I have been investing time recently reflecting on my faith journey over the decades. I may be wrong, but I don’t believe the experiences of my faith journey are unique. Based on my experiences, we as church leaders, need to shift our emphasis away from personal salvation. The shift needs to be toward Kingdom creation. Let me explain.
Our focus on personal salvation has created selfish and arrogant Christians. Many Christians’ profession of faith was fear induced. People were threatened with hell if they didn’t make a profession of faith. My faith journey began not out of love for God, but out of a sense of self-preservation – avoiding hell. This beginning put me on a trajectory to do what was necessary to make sure I got to heaven when I died. My focus became following the rules not forming a relationship with God.
My salvation was contingent on me giving accent to certain doctrines and beliefs and following some arbitrary moral standards. Mine was a religion of rules not a faith in a living God. I went to worship because I was supposed to, I read the Bible because I was supposed to, I prayed because I was supposed to, I gave because I was supposed to, I served because I was supposed to, and I tried to not do all the thing I wasn’t supposed to. I followed the rules so I could avoid hell. Everything connected to the church was about me and what I needed to do to secure my salvation. If my journey was all about me, then everything at the church should be about me. They should sing the songs I like, the preacher should preach the sermons I like, they should teach the classes I like, they should paint the walls the color I like. Also, if I’m faithfully following all the rules, then God should answer my prayers. The prayers that are often prayed treat God more like Santa Claus, only with a higher expectation of a positive result. My attention was not on the present, but on what would happen when I die.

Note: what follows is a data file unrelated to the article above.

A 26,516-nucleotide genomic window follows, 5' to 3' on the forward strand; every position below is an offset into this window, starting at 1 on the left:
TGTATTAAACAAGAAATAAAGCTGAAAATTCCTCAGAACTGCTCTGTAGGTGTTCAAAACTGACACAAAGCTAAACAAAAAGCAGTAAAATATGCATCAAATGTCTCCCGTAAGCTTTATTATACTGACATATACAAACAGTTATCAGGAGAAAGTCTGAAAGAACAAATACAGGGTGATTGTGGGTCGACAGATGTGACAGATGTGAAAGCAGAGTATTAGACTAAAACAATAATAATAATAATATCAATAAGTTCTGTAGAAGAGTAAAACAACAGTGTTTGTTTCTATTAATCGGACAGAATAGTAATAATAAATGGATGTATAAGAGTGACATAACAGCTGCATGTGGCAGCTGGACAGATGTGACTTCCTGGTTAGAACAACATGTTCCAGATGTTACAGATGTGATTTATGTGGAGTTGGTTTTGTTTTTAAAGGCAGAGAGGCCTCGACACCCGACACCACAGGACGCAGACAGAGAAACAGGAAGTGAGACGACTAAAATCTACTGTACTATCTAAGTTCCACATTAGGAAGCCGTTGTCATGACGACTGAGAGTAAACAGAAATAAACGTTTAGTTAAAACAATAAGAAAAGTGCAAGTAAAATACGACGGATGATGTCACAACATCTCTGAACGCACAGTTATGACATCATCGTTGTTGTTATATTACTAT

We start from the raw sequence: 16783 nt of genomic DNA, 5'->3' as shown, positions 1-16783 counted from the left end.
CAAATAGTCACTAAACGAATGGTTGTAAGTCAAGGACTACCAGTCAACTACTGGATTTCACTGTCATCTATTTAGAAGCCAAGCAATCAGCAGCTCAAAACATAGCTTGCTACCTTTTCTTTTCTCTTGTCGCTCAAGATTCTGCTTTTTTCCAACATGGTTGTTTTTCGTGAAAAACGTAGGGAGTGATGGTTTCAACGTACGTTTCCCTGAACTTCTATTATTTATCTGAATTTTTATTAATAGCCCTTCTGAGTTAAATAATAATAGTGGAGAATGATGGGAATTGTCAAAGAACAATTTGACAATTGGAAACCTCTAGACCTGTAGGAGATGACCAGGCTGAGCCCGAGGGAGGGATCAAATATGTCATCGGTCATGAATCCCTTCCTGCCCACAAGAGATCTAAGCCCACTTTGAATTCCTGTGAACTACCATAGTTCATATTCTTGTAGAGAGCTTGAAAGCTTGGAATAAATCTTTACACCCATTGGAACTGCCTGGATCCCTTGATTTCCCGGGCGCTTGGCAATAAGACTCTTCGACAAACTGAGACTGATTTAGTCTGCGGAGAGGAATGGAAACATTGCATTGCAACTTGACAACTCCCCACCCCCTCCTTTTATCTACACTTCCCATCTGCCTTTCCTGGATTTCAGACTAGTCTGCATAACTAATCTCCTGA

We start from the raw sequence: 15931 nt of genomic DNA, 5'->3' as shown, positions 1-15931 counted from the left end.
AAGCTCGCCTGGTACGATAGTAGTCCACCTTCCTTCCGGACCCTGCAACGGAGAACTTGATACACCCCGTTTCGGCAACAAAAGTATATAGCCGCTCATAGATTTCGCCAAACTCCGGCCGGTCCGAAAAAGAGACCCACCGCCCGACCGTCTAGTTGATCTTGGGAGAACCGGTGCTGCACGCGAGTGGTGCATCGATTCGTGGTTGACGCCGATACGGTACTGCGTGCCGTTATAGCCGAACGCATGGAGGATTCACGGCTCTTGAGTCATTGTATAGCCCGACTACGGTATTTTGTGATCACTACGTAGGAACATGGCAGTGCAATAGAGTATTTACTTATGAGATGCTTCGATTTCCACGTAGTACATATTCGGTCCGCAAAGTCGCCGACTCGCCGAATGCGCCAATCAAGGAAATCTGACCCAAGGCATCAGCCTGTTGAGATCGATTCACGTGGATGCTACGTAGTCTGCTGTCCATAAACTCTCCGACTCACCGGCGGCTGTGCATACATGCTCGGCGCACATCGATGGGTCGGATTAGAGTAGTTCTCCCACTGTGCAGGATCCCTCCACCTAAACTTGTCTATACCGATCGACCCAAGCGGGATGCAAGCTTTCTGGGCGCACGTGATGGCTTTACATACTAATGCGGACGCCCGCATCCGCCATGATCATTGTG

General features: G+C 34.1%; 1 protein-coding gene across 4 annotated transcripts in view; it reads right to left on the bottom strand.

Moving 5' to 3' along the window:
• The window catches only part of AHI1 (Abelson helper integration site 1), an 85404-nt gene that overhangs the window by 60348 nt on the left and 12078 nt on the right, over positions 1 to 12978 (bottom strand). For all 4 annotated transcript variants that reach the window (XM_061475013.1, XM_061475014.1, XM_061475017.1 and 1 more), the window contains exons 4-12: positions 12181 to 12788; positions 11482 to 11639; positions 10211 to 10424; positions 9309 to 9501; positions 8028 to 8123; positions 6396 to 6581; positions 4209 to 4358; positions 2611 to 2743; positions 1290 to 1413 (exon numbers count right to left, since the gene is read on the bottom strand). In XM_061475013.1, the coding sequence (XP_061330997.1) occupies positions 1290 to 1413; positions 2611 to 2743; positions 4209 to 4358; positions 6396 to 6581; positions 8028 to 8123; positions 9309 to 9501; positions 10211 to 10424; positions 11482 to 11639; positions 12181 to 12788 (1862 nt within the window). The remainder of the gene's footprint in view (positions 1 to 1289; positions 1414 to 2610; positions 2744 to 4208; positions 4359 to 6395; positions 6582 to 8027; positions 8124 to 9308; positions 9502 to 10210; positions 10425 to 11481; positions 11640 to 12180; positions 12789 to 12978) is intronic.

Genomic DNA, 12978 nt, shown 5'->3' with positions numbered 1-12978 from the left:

The emphasis on personal salvation also makes us arrogant. I’m “saved,” that must mean I’m following all the rules. If you aren’t “saved” that means I’ve got something you don’t have and something you need, which makes me superior. The feelings of superiority applied to non-believers, but it especially applied to people of other faiths.
Our focus should be to join with God to create the Kingdom of God here on earth as it is in heaven. We do pray that prayer regularly. So, what does the Kingdom of God look like? It is a place of joy, peace, hope, love, freedom, there is no violence, no oppression, no judgement, no discrimination. If we will engage our communities and join with God in creating the Kingdom of God here on earth, we will have people come to faith in Christ. They will be coming for the right reasons and not because they are afraid of going to hell. They will come with an attitude of generosity and service rather than selfishness. The end result is much the same, people come to faith in Christ, but we will have helped to create the Kingdom of God here on earth.
It is much harder work joining with God to create the Kingdom of God here on earth, then it is to preach a sermon or have a conversation and convince someone they’re going to hell if they don’t follow the rules. I can follow all the rules and give accent to all the right doctrines and beliefs and still not have a relationship with God. It time we switched our focus.